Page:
The Laboratory of biological electron microscopy and structural biology

(dr. fei sun’s lab)



1. Structural elucidation of cargo-binding auto-inhibition mechanism of ACAP1

Structural and functional study of ACAP1 - a key component of a clathrin complex for endocytic recycling

Coat complexes mediate the proper sorting of protein cargoes among intracellular membrane compartments. An emerging class of coat components has been the GTPase activating proteins (GAPs) that act on the ADP-Ribosylation factor (ARF) family of small GTPases. ACAP1 is an ARF6 GAP that also acts as a key component of a clathrin complex for endocytic recycling. Phosphorylation of ACAP1 by Akt has been shown to enhance cargo binding of integrin beta1 for stimulation-dependent integrin recycling. Our structural studies found that this phosphorylation relieves a local mechanism of inhibition, which involves a linker region acting to obstruct the cargo-binding site in ACAP1. Moreover, cargo binding involves the GAP domain, which reveals an unexpected role for this catalytic domain as an ARF effector. These findings advance a mechanistic understanding of how an ARF GAP acts in cargo binding, and also shed molecular insight into a key regulatory mechanism that controls integrin recycling.


Bai M., Pang X., Lou J., Zhou Q., Zhang K., Ma J., Li J., Sun F.*, Hsu V.* (2012), Mechanistic insights into regulated cargo binding by ACAP1, Journal of Biological Chemistry, 287: 28675-28685.

(In collaboration with Prof. Victor Hsu, Harvard Medical School)

Structural elucidation of cargo-binding auto-inhibition mechanism of ACAP1. (a) Crystal structure of GAP-ANK domain of ACAP1. GAP domain is colored by blue and ANK domain by pink. The linker region between GAP and ANK domain is modeled with green for WT, yellow for S554D and blue for S554A. (b) A working model for the auto-inhibition mechanism of ACAP1, which can be regulated by phosphorylation of the linker region.

2. A novel membrane remodeling mechanism by the BAR-PH domain of ACAP1

The BAR (Bin-Amphiphysin-Rvs) domain undergoes dimerization to produce a curved protein structure, which superimposes onto membrane through electrostatic interactions to sense and impart membrane curvature. In some cases, a BAR domain also possesses an amphipathic helix that inserts into the membrane to induce curvature. ACAP1 (Arfgap with Coil coil, Ankyrin repeat, and PH domain protein 1) contains a BAR domain. Here, we show that this BAR domain can neither bind membrane nor impart curvature, but instead requires a neighboring PH (Pleckstrin Homology) domain to achieve these functions. Specific residues within the PH domain are responsible for both membrane binding and curvature generation. The BAR domain adjacent to the PH domain instead interacts with the BAR domains of neighboring ACAP1 proteins to enable clustering at the membrane. Thus, we have uncovered the molecular basis for an unexpected and unconventional collaboration between PH and BAR domains in membrane bending.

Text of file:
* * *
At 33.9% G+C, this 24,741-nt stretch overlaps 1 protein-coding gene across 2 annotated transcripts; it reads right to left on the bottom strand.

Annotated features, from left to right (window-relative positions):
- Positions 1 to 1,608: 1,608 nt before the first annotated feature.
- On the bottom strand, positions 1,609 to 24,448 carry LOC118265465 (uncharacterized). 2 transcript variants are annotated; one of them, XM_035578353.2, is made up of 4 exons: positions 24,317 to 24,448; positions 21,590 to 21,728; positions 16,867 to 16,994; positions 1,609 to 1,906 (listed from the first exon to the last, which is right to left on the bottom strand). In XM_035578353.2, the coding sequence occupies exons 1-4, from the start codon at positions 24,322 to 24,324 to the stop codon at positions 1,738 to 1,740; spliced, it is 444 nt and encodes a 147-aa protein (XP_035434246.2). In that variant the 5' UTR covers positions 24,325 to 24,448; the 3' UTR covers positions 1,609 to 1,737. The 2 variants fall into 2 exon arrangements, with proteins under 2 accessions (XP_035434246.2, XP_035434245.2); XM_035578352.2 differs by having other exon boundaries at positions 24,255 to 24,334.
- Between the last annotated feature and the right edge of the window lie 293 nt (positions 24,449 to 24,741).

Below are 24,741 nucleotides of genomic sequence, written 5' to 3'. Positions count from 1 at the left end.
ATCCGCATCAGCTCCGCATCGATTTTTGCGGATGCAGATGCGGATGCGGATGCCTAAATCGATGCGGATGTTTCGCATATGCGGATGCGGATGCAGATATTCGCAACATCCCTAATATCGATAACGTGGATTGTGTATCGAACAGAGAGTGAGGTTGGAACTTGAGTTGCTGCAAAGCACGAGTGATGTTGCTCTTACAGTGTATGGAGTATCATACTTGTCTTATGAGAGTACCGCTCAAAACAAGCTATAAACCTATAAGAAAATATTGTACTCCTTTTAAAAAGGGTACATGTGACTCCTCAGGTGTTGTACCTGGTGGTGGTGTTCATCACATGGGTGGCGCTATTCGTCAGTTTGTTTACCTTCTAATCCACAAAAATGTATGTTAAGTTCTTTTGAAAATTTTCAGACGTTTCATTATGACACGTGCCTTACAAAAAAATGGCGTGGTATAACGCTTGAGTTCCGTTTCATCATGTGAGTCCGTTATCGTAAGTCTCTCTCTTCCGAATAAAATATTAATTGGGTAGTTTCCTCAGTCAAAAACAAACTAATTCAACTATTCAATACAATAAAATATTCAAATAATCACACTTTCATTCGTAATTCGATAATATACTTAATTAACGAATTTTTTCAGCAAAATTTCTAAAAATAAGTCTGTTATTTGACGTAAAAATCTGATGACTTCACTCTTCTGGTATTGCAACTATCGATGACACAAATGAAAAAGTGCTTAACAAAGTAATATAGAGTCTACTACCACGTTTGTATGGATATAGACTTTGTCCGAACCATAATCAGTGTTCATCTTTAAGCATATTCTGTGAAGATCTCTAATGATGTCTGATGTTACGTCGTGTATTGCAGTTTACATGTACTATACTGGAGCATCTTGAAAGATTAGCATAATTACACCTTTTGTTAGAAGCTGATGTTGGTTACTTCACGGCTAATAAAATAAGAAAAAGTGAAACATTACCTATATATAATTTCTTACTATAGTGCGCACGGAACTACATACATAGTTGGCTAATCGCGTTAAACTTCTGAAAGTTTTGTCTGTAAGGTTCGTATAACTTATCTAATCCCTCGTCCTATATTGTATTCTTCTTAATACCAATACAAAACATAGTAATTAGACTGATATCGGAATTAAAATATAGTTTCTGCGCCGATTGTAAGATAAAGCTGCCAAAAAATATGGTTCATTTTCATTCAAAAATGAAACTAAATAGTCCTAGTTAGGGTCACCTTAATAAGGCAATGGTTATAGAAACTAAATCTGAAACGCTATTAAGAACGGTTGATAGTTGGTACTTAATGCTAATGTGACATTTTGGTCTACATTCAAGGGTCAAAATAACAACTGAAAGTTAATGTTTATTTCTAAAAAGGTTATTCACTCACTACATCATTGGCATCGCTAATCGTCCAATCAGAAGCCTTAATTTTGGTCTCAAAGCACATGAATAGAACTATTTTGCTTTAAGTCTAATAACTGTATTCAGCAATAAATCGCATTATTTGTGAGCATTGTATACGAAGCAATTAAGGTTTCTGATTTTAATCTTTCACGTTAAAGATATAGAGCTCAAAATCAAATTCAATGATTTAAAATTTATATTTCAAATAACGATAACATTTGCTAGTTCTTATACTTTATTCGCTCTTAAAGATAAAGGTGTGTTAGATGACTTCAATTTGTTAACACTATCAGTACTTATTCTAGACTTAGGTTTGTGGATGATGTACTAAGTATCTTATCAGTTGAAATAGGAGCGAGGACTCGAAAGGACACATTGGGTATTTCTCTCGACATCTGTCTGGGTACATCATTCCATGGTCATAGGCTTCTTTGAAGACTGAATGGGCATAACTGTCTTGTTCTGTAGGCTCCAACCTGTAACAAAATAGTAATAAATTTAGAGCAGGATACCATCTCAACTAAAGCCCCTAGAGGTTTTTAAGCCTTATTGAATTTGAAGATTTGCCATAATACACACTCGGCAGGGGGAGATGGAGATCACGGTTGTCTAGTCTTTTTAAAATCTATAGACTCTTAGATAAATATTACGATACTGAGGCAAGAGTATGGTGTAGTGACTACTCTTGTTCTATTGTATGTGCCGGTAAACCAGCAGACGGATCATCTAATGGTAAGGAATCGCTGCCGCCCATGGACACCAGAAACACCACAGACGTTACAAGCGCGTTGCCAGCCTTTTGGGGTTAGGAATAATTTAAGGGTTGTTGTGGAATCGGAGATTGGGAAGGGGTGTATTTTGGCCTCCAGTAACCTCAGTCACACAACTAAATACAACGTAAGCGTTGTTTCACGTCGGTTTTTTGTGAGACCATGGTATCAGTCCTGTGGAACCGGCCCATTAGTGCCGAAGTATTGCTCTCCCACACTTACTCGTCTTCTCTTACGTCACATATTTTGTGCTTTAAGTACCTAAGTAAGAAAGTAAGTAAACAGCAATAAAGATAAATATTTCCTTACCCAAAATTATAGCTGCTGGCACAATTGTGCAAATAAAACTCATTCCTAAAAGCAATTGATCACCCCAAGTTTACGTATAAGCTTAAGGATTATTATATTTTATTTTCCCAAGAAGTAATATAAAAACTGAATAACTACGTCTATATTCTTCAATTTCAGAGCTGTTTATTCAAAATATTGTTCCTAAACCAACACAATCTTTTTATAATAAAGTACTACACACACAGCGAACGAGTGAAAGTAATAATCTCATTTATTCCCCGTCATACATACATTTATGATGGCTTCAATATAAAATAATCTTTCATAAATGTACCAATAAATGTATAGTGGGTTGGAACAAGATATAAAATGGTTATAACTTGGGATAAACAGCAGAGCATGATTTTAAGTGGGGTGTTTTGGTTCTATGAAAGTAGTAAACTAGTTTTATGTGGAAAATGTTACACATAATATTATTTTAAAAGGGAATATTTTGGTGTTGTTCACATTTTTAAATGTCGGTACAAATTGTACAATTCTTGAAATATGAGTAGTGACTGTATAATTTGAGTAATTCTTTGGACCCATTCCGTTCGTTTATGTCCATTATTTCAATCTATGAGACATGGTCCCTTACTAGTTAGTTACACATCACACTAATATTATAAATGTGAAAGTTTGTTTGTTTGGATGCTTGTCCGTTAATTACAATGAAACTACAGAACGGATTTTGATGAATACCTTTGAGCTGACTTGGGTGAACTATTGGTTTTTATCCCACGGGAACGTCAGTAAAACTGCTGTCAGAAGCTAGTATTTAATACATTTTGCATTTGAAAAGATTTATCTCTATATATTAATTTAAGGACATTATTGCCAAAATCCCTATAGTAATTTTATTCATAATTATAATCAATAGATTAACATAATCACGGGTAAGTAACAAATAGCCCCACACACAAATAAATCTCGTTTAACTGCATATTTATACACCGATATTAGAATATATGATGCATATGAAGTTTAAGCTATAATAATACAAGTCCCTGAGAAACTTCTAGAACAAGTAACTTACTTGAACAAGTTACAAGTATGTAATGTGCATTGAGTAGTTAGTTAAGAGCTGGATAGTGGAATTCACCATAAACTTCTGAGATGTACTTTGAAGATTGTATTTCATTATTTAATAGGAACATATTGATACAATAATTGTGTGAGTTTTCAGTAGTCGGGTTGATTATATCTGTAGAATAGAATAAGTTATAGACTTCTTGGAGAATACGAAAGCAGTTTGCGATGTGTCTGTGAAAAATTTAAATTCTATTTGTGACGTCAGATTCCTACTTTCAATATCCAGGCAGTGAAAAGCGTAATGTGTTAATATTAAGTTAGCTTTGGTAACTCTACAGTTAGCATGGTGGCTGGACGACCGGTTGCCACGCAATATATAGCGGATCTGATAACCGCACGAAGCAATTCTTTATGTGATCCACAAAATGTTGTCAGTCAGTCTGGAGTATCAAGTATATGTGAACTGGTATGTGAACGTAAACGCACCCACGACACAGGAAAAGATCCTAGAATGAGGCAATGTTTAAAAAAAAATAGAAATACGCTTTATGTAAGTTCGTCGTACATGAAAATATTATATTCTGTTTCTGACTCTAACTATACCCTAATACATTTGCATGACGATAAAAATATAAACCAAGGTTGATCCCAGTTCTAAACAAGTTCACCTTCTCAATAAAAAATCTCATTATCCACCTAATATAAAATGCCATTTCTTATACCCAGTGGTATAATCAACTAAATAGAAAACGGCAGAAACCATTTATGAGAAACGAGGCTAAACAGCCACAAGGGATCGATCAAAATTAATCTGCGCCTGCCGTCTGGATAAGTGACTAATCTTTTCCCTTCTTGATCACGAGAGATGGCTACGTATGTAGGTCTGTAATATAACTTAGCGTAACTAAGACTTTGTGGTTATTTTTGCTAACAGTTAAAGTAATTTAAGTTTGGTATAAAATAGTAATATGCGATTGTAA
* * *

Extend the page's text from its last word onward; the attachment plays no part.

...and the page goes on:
Pang X., Fan J., Zhang Y., Zhang K., Gao B., Ma J., Li J., Deng Y., Zhou Q., Egelman E.H., Hsu V.W.* and Sun F.* (2014), A PH Domain in ACAP1 Possesses Key Features of the BAR Domain in Promoting Membrane Curvature. Developmental Cell, 31(1) : 73-86. doi: 10.1016/j.devcel.2014.08.020.

(In collaboration with Prof. Victor Hsu, Harvard Medical School; Prof. Jun Fan, City University of HongKong)

Molecular detail of how ACAP1 achieves membrane remodeling. Top-left, negative-stain electron microscopy visualizing liposomes incubated with BAR-PH domain of ACAP1. Top-right, cryoEM map of a liposomal tubule coated with BAR-PH domains of ACAP1. Bottom-right, structural model of BAR-PH helical assembly on liposomal tubule. Bottom-left, the final simulated model of PH domain engaging into the membrane.